Friday, January 14, 2011

Sudan National Congress Party Ready for South's Independence

Published on The Jakarta Post (

Sudan: Ruling party ready for south's independence

The Jakarta Post
Sat, 01/15/2011 3:52 PM

Sudan's ruling party is ready to accept southern independence if voters decide to divide the country as expected, a senior northern official said Friday.

The comments by Ibrahim Ghandour - which came a day before the end of a weeklong referendum on the issue - raised hopes that the central government won't contest the results that are likely to split Africa's largest nation in two, stripping the north of the majority of its oil fields.

Sudanese President Omar al-Bashir has sought to play down fears of potential violence in recent weeks, saying the north will accept a vote for secession, provided the voting is fair.

Ghandour, from the ruling National Congress Party, said the voting has been going "in a very smooth and acceptable way." He said it is easy to assume that the south is going to secede.

"We in NCP will accept the result of the referendum and we look forward for brotherly relations with the newly born state," he said.

He said al-Bashir and Southern Sudan President Salva Kiir, who is also al-Bashir's vice president, are expected to meet in Khartoum in the coming days to discuss unresolved post-independence issues, including the flashpoint area of Abyei.

Independence of the south won't be finalized until July, and many issues are yet to be worked out. They include north-south oil rights, water rights to the White Nile, border demarcation and the status of the contested region of Abyei, a north-south border region where the biggest threat of a return to conflict exists.

The U.S. has offered Sudan's Khartoum-based government a range of incentives if it accepts the results of the referendum peacefully and resolves the outstanding issues, including the removal from its list of state sponsors of terrorism. But further improvement of ties will depend on progress toward peace in the separate conflict in Darfur, U.S. officials said.

The north and south fought a two-decade war that killed 2 million people before a 2005 peace agreement.

Sudan will lose a third of its land and nearly a quarter of its population if the south secedes. Khartoum's only consolation will be that the pipelines to get the oil to market all run through its territory.

Southern officials said the threshold of 60 percent of the 3.9 million registered voters required for the independence referendum to be valid has been surpassed.

In New York, U.N. Secretary-General Ban Ki-moon told reporters: "So far, voting has proceeded smoothly, without major incidents. Turnout has been strong."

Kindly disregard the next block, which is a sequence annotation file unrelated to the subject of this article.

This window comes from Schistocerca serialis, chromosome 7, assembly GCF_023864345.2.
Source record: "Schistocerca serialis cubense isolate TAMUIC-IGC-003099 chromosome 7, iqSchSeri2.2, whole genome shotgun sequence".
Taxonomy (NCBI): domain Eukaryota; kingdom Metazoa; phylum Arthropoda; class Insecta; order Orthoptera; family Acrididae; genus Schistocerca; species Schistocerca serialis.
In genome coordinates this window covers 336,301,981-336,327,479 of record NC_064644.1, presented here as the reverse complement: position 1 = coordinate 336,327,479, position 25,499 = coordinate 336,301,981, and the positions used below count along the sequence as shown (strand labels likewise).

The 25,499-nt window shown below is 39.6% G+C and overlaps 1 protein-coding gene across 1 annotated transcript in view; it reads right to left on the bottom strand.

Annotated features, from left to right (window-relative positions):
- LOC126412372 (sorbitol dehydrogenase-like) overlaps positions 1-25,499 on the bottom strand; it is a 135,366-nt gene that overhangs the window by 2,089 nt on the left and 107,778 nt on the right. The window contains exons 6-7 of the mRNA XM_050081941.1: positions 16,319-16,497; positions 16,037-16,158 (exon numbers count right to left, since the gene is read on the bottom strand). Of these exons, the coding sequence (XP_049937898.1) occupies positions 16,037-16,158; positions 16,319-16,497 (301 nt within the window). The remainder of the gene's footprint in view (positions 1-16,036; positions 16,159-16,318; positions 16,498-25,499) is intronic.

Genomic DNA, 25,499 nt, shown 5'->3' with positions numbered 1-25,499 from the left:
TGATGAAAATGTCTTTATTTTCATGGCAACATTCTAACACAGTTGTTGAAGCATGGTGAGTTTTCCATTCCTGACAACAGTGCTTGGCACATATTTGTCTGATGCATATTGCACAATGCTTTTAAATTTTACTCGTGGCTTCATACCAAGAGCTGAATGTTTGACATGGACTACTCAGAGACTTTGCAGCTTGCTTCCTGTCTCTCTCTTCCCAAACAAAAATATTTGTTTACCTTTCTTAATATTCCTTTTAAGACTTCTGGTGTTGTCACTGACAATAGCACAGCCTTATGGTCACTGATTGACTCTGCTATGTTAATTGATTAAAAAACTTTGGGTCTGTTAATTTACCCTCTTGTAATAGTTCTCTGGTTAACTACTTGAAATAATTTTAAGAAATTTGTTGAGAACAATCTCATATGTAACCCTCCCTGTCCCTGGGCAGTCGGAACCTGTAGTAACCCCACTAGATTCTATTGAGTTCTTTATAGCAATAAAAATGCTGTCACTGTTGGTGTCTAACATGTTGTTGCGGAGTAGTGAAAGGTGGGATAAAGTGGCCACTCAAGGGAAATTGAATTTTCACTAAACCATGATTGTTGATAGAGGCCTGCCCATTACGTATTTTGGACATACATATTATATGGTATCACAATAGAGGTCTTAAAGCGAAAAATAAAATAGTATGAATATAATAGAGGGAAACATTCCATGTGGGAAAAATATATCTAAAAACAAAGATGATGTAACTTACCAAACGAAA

Meanwhile, the top U.N. official overseeing the voting, former Tanzanian president Benjamin Mkapa, said in an interview Friday with U.N. Radio that the voting has gone smoothly.

He said the referendum "process has gone remarkably well. Attendance has been high. Security has been assured but unobtrusive. Ballot papers have been adequate. And the results should begin coming in early next week."

U.S. envoy to Sudan Scott Gration said Friday that the process to remove Sudan from the list of states sponsoring terrorism can begin as soon as the results are accepted. The process may be completed by July - the end of the interim period for the north and south - because it requires intelligence and other agencies' clearance.

"I am confident that if this referendum is judged to have fulfilled the will of the people, that the United States will fulfill its part of the bargain and continue with a removal from state sponsors of terrorism," Gration said.

Gration said negotiations to reach a separate cease-fire with Darfur rebels will continue even though the government has pulled its delegation from the talks.

Negotiations between the Sudanese government and rebel groups from the western Darfur region were launched in Qatar in February 2009 but renewed fighting and disagreements derailed a possible deal that negotiators hoped to strike before the end of 2010.

As many as 300,000 people have died in the Darfur conflict, which is entering its eighth year. The fighting also left some 2.7 million people displaced inside Darfur and in neighboring Chad.

Gration said shuttle diplomacy by the U.N.-African Union joint mediator and the Qataris will continue between the rebels and government.

Ghandour, al-Bashir's ruling party official, said government officials are ready to return to talks once an understanding is reached.

Gration said he discussed security with the U.N.-African Union peacekeeping mission in Darfur how to facilitate the involvement of the civilian population in Darfur-based talks, and improve security.

The 26,000-strong mission is nearly fully deployed, with up to 89 percent of its military personnel and more than 80 percent of its police units on the ground.

Ambassador Dane Smith, the newly appointed U.S. envoy to Darfur, accompanied Gration on his first trip to Darfur since his December nomination.

Gration said Smith's appointment means "a larger foot print" and more U.S. involvement in the conflict.

— JP

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